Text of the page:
Figure 2: Adventitial inflammation in atherosclerosis. Intimal atherosclerotic lesions are frequently accompanied by an inflammatory process in the adjacent adventitia. This inflammatory process is characterized by infiltration of T cells, B cells and dendritic cells in the adventitia. In some cases T and B cell aggregations can be seen. There is a correlation between the size of the intimal lesion and the adventitial structures and a crosstalk between both compartments is suggested.

Mentions: Human adventitial inflammation was firstly described in 1962 (Schwartz and Mitchell, 1962). The frequency of the inflammatory compound next to atherosclerotic lesions varies between publications, several studies found percentages between 70 and 100% (Houtkamp et al., 2001; Watanabe et al., 2007). Within the adventitial inflammatory compounds, primarily T cells, but also some B cells and dendritic cells are present. Later-stage organized inflammatory compartments further contain lymph follicles (Watanabe et al., 2007). But whether adventitial inflammatory compounds represent ATLOs remains unknown. In addition, it can be speculated whether these adventitial compounds may transform to ATLOs, but in humans studies demonstrating ATLOs are still lacking. Figure 2 illustrates the composition of adventitial inflammation in atherosclerosis.


Adventitial inflammation and its interaction with intimal atherosclerotic lesions.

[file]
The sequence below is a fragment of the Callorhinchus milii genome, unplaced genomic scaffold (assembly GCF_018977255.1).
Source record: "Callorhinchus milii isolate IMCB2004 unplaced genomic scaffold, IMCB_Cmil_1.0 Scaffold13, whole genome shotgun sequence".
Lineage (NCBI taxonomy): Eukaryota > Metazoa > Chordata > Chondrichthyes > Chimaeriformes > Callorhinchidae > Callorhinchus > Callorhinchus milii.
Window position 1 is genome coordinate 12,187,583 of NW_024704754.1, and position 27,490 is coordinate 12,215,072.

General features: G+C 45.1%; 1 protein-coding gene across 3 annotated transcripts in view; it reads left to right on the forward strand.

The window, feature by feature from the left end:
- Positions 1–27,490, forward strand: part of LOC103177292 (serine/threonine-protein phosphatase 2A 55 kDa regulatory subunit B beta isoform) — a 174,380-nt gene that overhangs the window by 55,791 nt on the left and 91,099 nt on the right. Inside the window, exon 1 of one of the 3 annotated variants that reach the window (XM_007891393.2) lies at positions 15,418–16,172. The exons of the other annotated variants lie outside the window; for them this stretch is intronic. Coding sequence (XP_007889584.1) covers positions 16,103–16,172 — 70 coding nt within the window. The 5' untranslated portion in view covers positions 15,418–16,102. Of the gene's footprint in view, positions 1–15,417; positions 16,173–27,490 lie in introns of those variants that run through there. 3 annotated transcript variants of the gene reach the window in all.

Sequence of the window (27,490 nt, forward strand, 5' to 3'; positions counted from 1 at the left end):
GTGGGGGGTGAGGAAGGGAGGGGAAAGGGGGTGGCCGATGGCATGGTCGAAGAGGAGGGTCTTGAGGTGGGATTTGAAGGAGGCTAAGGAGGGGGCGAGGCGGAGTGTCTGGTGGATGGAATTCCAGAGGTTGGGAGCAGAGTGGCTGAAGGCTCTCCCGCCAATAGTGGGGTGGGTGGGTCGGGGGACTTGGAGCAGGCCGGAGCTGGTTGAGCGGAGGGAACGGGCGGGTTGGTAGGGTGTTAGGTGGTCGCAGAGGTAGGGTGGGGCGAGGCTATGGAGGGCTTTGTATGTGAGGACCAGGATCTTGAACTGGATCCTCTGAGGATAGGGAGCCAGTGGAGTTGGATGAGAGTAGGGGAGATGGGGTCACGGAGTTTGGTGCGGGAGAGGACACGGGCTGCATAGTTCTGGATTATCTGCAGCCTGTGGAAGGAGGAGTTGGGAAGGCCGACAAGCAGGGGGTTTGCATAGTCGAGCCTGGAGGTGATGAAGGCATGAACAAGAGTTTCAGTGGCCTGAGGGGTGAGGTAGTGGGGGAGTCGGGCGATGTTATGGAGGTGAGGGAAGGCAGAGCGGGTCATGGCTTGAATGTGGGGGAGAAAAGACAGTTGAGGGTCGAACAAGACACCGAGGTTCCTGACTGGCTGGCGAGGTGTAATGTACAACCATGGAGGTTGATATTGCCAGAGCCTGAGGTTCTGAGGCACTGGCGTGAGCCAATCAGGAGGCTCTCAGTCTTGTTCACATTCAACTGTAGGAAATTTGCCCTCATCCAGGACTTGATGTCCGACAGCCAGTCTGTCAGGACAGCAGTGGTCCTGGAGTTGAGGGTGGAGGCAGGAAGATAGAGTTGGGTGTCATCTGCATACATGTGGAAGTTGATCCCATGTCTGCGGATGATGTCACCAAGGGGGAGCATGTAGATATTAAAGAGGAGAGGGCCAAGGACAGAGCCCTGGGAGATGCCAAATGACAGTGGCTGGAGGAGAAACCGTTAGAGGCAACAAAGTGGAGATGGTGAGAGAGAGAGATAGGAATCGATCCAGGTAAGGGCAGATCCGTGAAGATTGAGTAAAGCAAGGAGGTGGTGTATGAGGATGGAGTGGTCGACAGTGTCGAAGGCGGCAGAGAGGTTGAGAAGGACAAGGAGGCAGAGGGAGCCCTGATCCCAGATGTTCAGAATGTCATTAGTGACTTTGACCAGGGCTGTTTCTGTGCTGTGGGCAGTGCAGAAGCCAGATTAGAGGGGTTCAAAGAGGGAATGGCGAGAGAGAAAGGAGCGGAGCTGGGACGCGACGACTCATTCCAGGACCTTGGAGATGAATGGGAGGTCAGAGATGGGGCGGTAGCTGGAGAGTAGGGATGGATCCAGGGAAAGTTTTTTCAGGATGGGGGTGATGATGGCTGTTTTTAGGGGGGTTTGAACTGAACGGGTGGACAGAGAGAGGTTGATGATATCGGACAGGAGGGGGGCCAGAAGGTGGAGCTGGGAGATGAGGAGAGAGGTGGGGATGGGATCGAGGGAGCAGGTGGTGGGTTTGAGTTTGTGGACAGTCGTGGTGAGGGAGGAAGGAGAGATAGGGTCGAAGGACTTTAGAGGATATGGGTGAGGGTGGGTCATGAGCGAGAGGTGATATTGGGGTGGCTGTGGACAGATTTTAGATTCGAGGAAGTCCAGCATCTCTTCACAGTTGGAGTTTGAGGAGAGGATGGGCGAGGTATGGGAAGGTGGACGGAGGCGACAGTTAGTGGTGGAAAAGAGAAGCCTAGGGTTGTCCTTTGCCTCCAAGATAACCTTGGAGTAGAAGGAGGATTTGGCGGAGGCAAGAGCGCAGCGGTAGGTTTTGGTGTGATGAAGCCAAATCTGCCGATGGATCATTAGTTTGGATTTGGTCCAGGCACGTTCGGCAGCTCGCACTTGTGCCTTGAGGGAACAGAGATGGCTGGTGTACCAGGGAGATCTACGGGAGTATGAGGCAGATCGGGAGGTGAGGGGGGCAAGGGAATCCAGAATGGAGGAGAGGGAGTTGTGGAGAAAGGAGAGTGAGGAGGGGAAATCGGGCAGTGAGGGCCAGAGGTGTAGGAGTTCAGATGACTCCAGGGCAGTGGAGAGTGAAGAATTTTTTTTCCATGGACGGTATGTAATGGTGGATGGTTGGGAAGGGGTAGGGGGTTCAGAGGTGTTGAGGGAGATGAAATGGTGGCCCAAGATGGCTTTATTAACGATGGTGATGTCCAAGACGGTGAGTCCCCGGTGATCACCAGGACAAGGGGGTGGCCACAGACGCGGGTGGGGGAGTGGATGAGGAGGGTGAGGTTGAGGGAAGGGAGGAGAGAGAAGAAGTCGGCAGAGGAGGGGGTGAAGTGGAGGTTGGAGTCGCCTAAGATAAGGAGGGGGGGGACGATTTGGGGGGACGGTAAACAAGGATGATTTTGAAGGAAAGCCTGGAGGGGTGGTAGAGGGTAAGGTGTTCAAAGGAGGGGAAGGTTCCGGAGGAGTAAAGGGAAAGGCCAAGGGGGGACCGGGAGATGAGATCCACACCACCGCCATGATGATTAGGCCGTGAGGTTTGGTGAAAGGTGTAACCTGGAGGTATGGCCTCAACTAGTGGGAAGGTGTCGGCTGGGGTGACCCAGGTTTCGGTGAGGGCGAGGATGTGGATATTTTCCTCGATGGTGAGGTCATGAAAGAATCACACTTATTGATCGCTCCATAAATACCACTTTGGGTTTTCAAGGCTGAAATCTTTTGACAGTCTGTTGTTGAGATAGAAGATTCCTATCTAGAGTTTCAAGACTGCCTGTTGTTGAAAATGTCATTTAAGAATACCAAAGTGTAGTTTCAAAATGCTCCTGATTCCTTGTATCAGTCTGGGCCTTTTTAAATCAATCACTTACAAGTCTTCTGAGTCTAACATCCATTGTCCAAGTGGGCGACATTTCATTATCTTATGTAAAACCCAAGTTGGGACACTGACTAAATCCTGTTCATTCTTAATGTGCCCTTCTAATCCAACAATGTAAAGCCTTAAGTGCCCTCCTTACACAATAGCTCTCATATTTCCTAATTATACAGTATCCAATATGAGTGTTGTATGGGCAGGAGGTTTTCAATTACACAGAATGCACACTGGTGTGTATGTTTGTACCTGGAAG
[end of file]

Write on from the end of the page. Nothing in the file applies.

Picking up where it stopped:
Akhavanpoor M, Wangler S, Gleissner CA, Korosoglou G, Katus HA, Erbel C - Front Physiol (2014)

Adventitial inflammation in atherosclerosis. Intimal atherosclerotic lesions are frequently accompanied by an inflammatory process in the adjacent adventitia. This inflammatory process is characterized by infiltration of T cells, B cells and dendritic cells in the adventitia. In some cases T and B cell aggregations can be seen. There is a correlation between the size of the intimal lesion and the adventitial structures and a crosstalk between both compartments is suggested.
© Copyright Policy - open-access
Related In: Results  -  Collection

License
Show All Figures
getmorefigures.php?uid=PMC4126462&req=5

Figure 2: Adventitial inflammation in atherosclerosis. Intimal atherosclerotic lesions are frequently accompanied by an inflammatory process in the adjacent adventitia. This inflammatory process is characterized by infiltration of T cells, B cells and dendritic cells in the adventitia. In some cases T and B cell aggregations can be seen. There is a correlation between the size of the intimal lesion and the adventitial structures and a crosstalk between both compartments is suggested.